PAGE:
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The ACA and CAA Patient Protections

Question: How did the CAA modify and expand upon the ACA’s original patient protections provisions?

Short Answer: For plan years beginning on or after January 1, 2022, the CAA adds multiple significant new patient protection provisions and more broadly imposes the original ACA patient protection provisions.

General Rule: The New ACA/CAA Patient Protections Provisions

The Consolidated Appropriations Act, 2021 (CAA) significantly expanded the original ACA patient protection provisions for plan years beginning on or after January 1, 2022.

There are five main types of patient protections under the ACA and the new CAA “No Surprises Act” structure:

  • Primary care provider, OB/GYN, and pediatrician designation (originally in the ACA);
  • Emergency services coverage (originally in the ACA);
  • Preventing surprise medical bills (added by the CAA);
  • Ending surprise air ambulance bills (added by the CAA); and
  • Continuity of care (added by the CAA).

Note: The original ACA patient protections are effective in their original form for plan years beginning on or after September 23, 2010 through the date the CAA changes take effect for the first plan year beginning on or after January 1, 2022.

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The patient protection rights do not apply to excepted benefits, such as dental and vision plans.

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Patient Protection #1: Primary Care Provider Designation (Originally in the ACA)

This requirement from the original ACA is the best-known patient protection provision, largely because of the employee notice requirements.

Medical plans that require designation of a primary care provider must permit enrolled employees and dependents to designate any primary care provider who is available to accept such individual.  This right extends to designation of an in-network pediatrician for covered children.  Women also generally have the right to access care from an OB/GYN without prior authorization.

Employers sponsoring a group health plan with medical plan options that require designation of a primary care provider (e.g., HMOs) must provide the patient protection notice to plan participants whenever an SPD or other similar description of benefits is provided.  Although it is not technically required to be provided annually, many employers follow the best practice approach of including the patient protection notice with other annual notice materials.  The DOL makes available a model patient protection notice.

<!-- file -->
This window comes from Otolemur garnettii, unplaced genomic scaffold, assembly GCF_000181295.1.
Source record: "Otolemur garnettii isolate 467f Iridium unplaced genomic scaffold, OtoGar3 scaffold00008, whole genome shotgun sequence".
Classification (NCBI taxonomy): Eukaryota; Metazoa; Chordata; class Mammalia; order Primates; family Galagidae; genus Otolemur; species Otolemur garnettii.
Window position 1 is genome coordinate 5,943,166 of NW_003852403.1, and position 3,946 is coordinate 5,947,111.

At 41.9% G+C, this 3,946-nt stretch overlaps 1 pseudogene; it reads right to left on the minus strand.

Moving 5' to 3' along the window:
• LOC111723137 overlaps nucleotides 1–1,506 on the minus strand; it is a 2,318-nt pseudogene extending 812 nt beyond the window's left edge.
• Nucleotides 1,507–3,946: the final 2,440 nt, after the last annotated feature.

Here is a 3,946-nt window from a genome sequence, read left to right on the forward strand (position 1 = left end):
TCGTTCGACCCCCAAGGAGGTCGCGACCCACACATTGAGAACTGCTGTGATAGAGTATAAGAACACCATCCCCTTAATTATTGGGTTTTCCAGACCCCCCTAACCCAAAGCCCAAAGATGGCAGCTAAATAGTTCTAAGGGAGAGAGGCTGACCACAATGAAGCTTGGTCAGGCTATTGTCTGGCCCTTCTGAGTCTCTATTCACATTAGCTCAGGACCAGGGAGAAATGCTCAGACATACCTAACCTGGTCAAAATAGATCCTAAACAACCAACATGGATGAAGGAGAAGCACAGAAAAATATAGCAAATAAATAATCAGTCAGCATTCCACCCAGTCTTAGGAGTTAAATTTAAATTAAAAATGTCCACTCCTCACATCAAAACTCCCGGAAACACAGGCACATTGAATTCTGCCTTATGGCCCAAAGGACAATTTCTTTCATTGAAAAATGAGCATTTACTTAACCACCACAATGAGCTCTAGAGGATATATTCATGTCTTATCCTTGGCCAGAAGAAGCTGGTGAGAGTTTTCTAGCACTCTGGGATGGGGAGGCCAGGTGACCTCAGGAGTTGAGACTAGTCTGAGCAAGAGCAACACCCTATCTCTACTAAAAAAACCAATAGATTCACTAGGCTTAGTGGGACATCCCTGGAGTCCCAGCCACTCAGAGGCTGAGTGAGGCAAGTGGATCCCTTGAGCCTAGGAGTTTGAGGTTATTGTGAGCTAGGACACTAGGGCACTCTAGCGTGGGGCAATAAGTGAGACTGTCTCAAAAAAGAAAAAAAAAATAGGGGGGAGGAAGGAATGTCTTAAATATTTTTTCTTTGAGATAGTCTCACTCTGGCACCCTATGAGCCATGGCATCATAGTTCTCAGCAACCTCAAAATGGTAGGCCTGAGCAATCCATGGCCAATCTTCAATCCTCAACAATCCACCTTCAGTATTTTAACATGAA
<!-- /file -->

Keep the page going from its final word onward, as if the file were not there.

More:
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CAA Changes to the Primary Care Provider Designation Patient Protection

The CAA provides that as of the first plan year beginning on or after January 1, 2022, the primary care provider designation patient protection provisions apply to both ACA non-grandfathered and grandfathered plans.

Prior to 2022, this patient protection applied only to non-grandfathered health plans.  This continues the trend of moving toward the near irrelevance of maintaining ACA grandfathered plan status.

Patient Protection #2: Emergency Services Coverage (Originally in the ACA)

This patient protection from the original ACA primarily requires medical plans that cover emergency services to provide out-of-network emergency coverage and impose the same copay and coinsurance cost-sharing that apply to an in-network emergency provider for any out-of-network emergency services.

The plan may impose a deductible for out-of-network emergency services only as a part of a deductible that generally applies to out-of-network benefits.  Similarly, if an out-of-network out-of-pocket maximum generally applies under the plan, it must also apply to out-of-network emergency services.

This patient protection also provides that the plan cannot impose prior authorization or any other coverage limitation that is more restrictive than those imposed on in-network providers.

CAA Changes to the Emergency Services Coverage Patient Protection

The CAA provides that as of the first plan year beginning on or after January 1, 2022, the emergency services coverage patient protection provision no longer applies in its original form.  The original ACA provision is replaced by the broader CAA patient protection provision designed to prevent surprise medical bills, known as the “No Surprises Act.”

The CAA provisions largely incorporate and expand upon the original ACA emergency services coverage patient protections in the broader context of preventing surprise billing generally (i.e., not limited to emergency services) described in #3 below.